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Last Updated: Friday, 29 July 2005, 14:23 GMT 15:23 UK
Webscape

By Kate Russell
BBC Click Online Webscape-r

Kate Russell gives us her latest selection of the best sites on the World Wide Web.

Monopoly Live website

The BBC is not responsible for the content of external internet sites.

Invented by Charles B. Darrow in 1934, Monopoly is one of the great board games of the last century.

Based on the simple idea of buying and selling property to achieve ultimate control of the board, it has filled many a rain-soaked afternoon.

Now, thanks to the internet, there is a new twist that brings a bit of reality back into virtual reality.

The site is called Monopoly Live and on the surface it looks like a live, online match of Monopoly. However, there is no rolling of the dice in this game.

The matches last 24 hours, and once you have made your initial purchases there is little you can do to influence the outcome.

Using Monopoly money, you buy the London properties on the Monopoly board that are available and the game starts.

There are 18, real, live, London black cabs driving around London, each of which is fitted with a GPS chip so they can be tracked around the city.

You pick one of the cabs and when a cab stops at a Monopoly property whoever owns it gets the rent, just like the real game.

Your score in a game will give you points towards a prize draw. Read the rules section to learn more.

Be aware you will get regular pop-ups prompting you to access extended services through SMS messaging.

You do not need to use those services to enjoy the curiosity of this game, and remember they come at a price, so make sure you read what the costs are before sending that text.

The live, online Monopoly game is currently inactive, until the next competition starts, but you can find out more information by


Indian Institute Of Hams website

The BBC is not responsible for the content of external internet sites.

The next website was sent in by a viewer in India.

It is quite a specialist interest area so I will keep it brief, but I have been told by several people that the Indian Institute Of Hams is one of the best web resources on the subject of Ham radio.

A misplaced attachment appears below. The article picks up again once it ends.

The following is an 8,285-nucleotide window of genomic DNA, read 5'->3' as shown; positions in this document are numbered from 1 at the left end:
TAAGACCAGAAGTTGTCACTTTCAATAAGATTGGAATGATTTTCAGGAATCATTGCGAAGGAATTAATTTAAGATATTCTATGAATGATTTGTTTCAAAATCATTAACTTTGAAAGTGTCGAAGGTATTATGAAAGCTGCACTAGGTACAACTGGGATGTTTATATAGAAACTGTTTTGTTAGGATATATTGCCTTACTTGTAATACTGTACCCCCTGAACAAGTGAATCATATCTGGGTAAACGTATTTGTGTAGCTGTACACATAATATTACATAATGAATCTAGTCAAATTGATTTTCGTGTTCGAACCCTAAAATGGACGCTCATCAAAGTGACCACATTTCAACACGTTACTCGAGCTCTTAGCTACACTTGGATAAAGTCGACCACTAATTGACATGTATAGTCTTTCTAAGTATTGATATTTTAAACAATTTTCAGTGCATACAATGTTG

If you do not know what Ham Radio is, this is also a good place to come and discover it.

In a nutshell it is amateur radio, and you need a license and there is quite a lot of paperwork involved in setting up.

From what I can see there is also a lot of tinkering with strange bits of electronics before you can start talking to people over a crackly radio from some of the most remote corners of the world and even from a space-station in orbit overhead if you are lucky.

Newbies Corner is a novice-kind section that will give you a better idea of what I am talking about.

I will not go through all of the sections, as there is a lot of text-based information on these pages, but everything is clearly marked in the left-hand panel if you want to dig any deeper.

You never know, it might even inspire you to start a new hobby. It is a bit like e-mail, but on the radio.


Vladstudio website

The BBC is not responsible for the content of external internet sites.

Ankit from Delhi sent in the next suggestion.

It is a site crammed with artistic beauty for you to use on your desktop, but with the added twist of tutorials on how they were made.

Vladstudio.com offers the usual kind of digital art given away as desktop decorations.

It has got a good selection too, and just because it is not massively different does not stop it being good art.

There are some stunning scenes to choose from here. Download instructions are pretty obvious, and there are plenty of resolutions to choose from.

The reason I particularly liked this site above others of its kind is the fact that it contains a tutorials section.

Why not take a look and perhaps think about creating your own desktop design next time?

You do not have to be a talented fine-artist, as these tutorials reveal with their quirky and practical ideas for treating photographs with filters and such like how to gradually build up a piece of art.


Science Museum's Hitchhiker's Guide to the Galaxy website

The BBC is not responsible for the content of external internet sites.

Finally, with Douglas Adams' "Hitchhiker's Guide To The Galaxy" books brought back to life on the silver screen earlier this year, the web has seen a flurry of Hitchhiker's Guide-inspired material. Here is one of my favourites.

The game that lives on the Science Museum's website is a quick-fire animated game that taxes you with either questions about the book series, or physical and mental challenges using the characters and situations from the books.

You will get it wrong a lot at first, clicking when you are supposed to be running, and running when you are supposed to be clicking, and one fail means game over, which is pretty harsh.

They have also sneakily made some levels look identical but with a different action required to complete them. You have to be pretty on the ball if you don't want the timer to run out on you.

H2G2, as it is known online, is one of my favourite books, and the quiz is just as bizarre as you would expect.


Click Online is broadcast on BBC News 24: Saturday at 2030, Sunday at 0430 and 1630, and on Monday at 0030. A short version is also shown on BBC Two: Saturday at 0645 and BBC One: Sunday at 0730. Also BBC World.



SEE ALSO:
Kate's downloading advice
01 Jul 05 |  Click Online


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